But ma'am, was it really necessary to coordinate your sweater with your Yorkie's? I mean, it's OK to love your pets, but don't dress like your pets. Please. No, really, don't do it.

Sunday, May 21, 2006

As a street performer, safety is always an issue. As a female street performer, this is even more true. Simple awareness can go a long way, and the ability to set appropriate boundaries is of paramount importance.

However, there are some scenarios for which one can never really be prepared, and some can occur within the supposed safety of one's own home.

It is not every day that a person is in her living room, innocently playing through "Fisher's Hornpipe", when she suddenly finds a small tortoiseshell cat hanging from the seat of her pants, crying plaintively, as though a little kitty heart is rent asunder.

This could happen to you!*

provided you live with a small tortoiseshell cat whose itty bitty kitty brain tends to short-circuit at the sound of live music

Saturday, May 20, 2006

Incidentally, as of yesterday, it was still raining in State Street Station. There's a charming little pond forming on the Oak Grove platform right in front of the "T Performers Area" sign. All it needs is some moss, a few koi and a footbridge, and there will be a lovely underground botanical garden.

Friday, May 19, 2006

As much as I like to think of myself as open-minded and non-judgmental, I keep being wrong about people, usually in a good way.

For example, while I was playing Vivaldi, a man in a tweed jacket and stetson with a nicely-trimmed beard who looked like an Irishman to me, thanked me for NOT playing Irish fiddle music. And a man who appeared to be the type of guy who would prefer Beck to Bach asked me not only what key the gavotte I'd just played was in, but the BWV number.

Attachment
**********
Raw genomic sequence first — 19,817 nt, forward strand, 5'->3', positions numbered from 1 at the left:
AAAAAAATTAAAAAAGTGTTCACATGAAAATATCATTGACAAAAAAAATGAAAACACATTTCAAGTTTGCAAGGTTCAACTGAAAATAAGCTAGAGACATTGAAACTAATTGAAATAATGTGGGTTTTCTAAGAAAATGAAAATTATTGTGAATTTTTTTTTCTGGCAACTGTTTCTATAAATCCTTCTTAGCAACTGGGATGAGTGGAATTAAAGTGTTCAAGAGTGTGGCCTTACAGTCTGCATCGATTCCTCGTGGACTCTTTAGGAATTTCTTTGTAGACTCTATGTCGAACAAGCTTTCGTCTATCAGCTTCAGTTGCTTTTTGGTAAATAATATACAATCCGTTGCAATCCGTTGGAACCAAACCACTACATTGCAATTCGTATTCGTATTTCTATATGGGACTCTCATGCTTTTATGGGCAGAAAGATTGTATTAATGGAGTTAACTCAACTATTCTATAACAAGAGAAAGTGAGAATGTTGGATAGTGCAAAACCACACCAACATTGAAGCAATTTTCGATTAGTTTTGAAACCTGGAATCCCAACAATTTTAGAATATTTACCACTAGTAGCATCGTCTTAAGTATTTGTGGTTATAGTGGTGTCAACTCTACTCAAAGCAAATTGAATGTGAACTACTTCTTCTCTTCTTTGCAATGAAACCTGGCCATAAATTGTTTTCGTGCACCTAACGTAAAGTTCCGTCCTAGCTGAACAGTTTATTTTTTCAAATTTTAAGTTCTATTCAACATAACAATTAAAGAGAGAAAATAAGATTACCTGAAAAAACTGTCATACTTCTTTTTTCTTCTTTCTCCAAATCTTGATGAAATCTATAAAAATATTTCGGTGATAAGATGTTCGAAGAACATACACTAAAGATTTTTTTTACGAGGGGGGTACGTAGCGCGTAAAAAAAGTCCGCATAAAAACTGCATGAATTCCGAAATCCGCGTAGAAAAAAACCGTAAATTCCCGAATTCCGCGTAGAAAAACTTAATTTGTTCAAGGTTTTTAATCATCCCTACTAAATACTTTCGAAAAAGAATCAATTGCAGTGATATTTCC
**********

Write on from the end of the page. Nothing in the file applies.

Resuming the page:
I made friends with a woman in Government Center who is a classical pianist and was considering getting a permit and carrying around a portable keyboard, but she thought she probably wouldn't make too much money playing classical music. I wasn't sure what to tell her...I intersperse classical with fiddle (and the one show tune I know right now), because I think classical music deserves to be heard, but I stick with the familiar and the easy on the ears. I have a whole rant on the general American perception of classical music, but that's for another time, perhaps.


When I was heading home through the Public Garden last night, I saw a man sitting under a tree by the lagoon with a guitar. I assumed he was another busker, but when I went closer, I realized he was facing away from the path; his case was closed, and he was playing a nylon-stringed guitar without amplification. He was just sitting quietly playing to himself and the ducks. I appreciated that.